Glossary term: Transit

Description: A transit is when, from the point of view of a particular observer, one body moves across the face of another, blocking the view of a small fraction of the background object. A transit viewed by one observer may not be seen by another observer viewing the same system from a different angle. In the Solar System both Mercury and Venus can sometimes transit across the face of the Sun when viewed from Earth. Moons orbiting Solar System planets are commonly seen to transit across the face of their host planet when viewed from Earth. Planets orbiting other stars (exoplanets) are often discovered when they transit their host star, blocking out a little of the star's light and making it appear to dim slightly when viewed from Earth. Transits can also be used to estimate the size of an exoplanet.

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Term and definition status: This term and its definition is still awaiting approval

The OAE Multilingual Glossary is a project of the IAU Office of Astronomy for Education (OAE) in collaboration with the IAU Office of Astronomy Outreach (OAO). The terms and definitions were chosen, written and reviewed by a collective effort from the OAE, the OAE Centers and Nodes, the OAE National Astronomy Education Coordinators (NAECs) and other volunteers. You can find a full list of credits here. All glossary terms and their definitions are released under a Creative Commons CC BY-4.0 license and should be credited to "IAU OAE".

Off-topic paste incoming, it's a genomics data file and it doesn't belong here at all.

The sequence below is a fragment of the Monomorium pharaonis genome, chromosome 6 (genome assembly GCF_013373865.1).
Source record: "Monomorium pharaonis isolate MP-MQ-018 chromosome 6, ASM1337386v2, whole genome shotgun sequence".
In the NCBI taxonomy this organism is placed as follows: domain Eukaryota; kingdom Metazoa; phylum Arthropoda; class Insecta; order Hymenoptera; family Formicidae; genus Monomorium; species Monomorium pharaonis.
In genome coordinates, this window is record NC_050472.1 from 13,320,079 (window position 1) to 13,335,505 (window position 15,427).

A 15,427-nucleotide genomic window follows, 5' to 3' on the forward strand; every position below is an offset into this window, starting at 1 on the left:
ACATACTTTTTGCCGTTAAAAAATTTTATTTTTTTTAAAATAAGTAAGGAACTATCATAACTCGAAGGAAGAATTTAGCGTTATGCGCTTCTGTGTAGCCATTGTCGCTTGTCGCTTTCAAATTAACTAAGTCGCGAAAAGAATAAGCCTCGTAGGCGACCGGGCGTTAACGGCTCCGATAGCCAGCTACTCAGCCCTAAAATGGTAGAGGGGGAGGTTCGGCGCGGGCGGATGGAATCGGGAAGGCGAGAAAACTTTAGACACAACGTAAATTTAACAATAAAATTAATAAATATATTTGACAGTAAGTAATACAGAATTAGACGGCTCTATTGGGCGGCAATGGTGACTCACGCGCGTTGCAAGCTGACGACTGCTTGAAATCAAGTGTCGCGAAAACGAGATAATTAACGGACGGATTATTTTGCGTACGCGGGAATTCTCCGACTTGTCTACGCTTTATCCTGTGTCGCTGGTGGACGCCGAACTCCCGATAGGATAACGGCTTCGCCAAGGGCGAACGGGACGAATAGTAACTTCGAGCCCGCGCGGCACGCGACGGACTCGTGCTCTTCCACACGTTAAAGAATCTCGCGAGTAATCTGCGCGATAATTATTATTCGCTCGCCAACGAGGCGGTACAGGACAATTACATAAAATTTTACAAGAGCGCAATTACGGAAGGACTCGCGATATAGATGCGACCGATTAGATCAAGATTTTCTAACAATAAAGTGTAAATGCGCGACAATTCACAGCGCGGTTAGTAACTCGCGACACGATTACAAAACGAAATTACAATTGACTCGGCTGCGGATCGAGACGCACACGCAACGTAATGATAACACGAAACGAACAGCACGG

Related Media

Jupiter with coloured horizontal bands of clouds. The shadow of the moon Io is seen as a dark circle in the top left

Jupiter, Io and its shadow, by Ralf Burkart, Germany

Caption: First place in the 2021 IAU OAE Astrophotography Contest, category Galilean moons. This time-lapse of Jupiter taken in 2017 from Germany beautifully illustrates the transit of one of the Galilean moons, Io, in front of Jupiter. As this is simply a moon casting a shadow on a planet it is equivalent to a lunar eclipse on Earth observed from further away. While the shadow of the moon is clearly visible from the beginning, it might be difficult to spot the moon itself against the background of the beautiful atmospheric bands of Jupiter the first time the video is seen. Watching it repeatedly allows appreciating the rapid motion and rotation in this fantastic observation.
Credit: Ralf Burkart/IAU OAE
License: CC-BY-4.0 Creative Comments Attribution 4.0 International (CC BY 4.0) icons